Reaching out and building bridges

Eight years ago, Aysin and her husband, Murat, eagerly awaited the birth of their first baby, Umut.

Turkish Muslim family (photo credit: Courtesy)
Turkish Muslim family
(photo credit: Courtesy)
Much has been reported about Israel’s growing medical tourism industry, as an increasingly large influx of patients arrives here annually to take advantage of various treatments. Many are attracted by the significant reduction in medical costs that treatment here represents, others by reports of Israel’s sophisticated and advanced medical treatment, and still others by an emotional or spiritual attachment to the Land of the Bible.
I recently found myself in the humbling position, as the conduit that helped to create a “match made in heaven” between a young, secular Muslim family from Istanbul, Turkey, and Beit Issie Shapiro in Ra’anana.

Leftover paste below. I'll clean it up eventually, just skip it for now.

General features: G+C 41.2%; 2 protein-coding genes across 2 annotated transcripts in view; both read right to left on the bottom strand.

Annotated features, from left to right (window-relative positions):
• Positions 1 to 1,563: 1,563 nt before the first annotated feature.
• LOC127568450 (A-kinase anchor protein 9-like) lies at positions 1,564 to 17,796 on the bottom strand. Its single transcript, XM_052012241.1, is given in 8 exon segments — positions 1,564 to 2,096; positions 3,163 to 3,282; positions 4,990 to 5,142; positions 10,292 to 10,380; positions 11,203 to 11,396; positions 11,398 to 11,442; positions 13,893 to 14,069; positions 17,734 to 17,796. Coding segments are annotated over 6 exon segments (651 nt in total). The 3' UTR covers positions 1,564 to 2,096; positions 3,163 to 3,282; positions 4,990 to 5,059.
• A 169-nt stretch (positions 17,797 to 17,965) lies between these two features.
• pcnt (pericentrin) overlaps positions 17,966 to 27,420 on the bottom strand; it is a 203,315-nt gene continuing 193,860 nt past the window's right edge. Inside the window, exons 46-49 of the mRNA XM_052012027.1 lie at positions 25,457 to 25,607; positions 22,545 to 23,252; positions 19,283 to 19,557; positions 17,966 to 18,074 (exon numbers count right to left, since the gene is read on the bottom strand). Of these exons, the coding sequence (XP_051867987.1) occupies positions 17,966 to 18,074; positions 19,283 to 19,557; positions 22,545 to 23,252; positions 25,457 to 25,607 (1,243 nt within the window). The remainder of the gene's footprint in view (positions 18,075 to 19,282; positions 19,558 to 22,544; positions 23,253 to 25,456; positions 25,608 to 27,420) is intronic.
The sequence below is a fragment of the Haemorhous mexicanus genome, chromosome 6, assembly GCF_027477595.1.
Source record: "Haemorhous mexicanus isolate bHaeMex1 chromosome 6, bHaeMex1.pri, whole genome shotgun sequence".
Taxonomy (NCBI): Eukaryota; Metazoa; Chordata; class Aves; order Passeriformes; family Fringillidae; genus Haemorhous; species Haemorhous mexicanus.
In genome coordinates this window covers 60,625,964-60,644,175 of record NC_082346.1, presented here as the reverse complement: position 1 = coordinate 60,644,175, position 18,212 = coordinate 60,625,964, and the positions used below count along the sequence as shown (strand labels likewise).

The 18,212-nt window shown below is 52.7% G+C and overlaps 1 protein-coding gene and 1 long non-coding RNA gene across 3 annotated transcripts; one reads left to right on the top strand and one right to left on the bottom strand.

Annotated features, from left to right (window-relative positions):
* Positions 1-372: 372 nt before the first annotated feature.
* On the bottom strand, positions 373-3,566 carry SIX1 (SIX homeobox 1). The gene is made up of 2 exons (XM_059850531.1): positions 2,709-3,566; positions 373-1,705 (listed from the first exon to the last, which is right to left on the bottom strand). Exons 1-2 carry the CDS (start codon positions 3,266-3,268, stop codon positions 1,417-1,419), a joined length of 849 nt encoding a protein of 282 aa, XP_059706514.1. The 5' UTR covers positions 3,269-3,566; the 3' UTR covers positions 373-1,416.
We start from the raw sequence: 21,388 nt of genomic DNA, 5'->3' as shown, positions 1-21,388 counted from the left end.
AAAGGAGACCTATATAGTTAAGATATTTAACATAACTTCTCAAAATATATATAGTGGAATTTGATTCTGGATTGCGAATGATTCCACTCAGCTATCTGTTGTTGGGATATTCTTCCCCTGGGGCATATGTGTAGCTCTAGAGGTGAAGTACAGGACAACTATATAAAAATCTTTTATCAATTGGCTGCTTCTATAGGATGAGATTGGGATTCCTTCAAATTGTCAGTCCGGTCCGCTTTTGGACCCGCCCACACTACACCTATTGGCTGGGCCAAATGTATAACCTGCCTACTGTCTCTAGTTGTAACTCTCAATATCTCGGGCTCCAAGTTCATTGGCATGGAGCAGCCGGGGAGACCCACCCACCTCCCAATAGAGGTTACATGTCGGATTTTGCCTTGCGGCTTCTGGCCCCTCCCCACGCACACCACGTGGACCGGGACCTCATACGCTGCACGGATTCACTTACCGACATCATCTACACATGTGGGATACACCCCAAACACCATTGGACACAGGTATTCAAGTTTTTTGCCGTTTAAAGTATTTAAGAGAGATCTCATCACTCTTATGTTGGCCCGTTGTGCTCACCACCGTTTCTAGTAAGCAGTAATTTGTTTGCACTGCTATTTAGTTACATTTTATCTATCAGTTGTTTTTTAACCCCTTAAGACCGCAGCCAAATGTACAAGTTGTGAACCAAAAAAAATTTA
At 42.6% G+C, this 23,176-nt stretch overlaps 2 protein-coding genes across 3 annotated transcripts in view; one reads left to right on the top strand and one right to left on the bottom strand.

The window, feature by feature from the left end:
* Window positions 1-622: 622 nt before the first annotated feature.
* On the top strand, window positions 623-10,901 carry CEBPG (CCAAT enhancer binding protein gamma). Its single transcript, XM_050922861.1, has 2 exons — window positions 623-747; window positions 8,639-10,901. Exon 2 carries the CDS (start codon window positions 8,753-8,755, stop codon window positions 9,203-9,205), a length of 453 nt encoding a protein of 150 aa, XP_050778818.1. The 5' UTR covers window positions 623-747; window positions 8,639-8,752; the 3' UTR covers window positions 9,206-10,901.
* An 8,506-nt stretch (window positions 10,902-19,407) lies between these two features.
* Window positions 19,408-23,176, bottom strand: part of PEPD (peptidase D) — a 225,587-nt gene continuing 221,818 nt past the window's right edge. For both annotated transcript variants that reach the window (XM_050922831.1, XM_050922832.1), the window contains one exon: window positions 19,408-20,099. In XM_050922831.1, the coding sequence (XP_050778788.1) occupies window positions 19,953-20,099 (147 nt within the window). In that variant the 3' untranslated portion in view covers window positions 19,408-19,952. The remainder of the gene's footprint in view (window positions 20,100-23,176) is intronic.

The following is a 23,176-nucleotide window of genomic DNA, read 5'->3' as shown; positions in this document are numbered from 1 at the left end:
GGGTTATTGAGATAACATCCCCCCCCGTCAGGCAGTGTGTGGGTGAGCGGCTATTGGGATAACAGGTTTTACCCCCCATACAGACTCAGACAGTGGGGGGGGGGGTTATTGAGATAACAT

Due to extensive travel over the years in my work as a designer, I have come to value the human encounters I have enjoyed along the way almost as much as the work itself. For some years, I have worked with a talented and lovely designer in Istanbul and got to know her story. Eight years ago, Aysin and her husband, Murat, eagerly awaited the birth of their first baby, Umut.
The pregnancy went well until tragedy struck in the final weeks, when the baby was diagnosed in utero with a rare disease. A traumatic birth was followed by two years of treatments and hospitalization for Umut.
While no trace of the disease remains, Umut is severely disabled as a result and requires continuous specialized care. A lovable child with a happy disposition, he attends a private school with facilities for children with special needs, driven there daily for almost two hours in each direction by his father. It is the only school of its kind in Istanbul.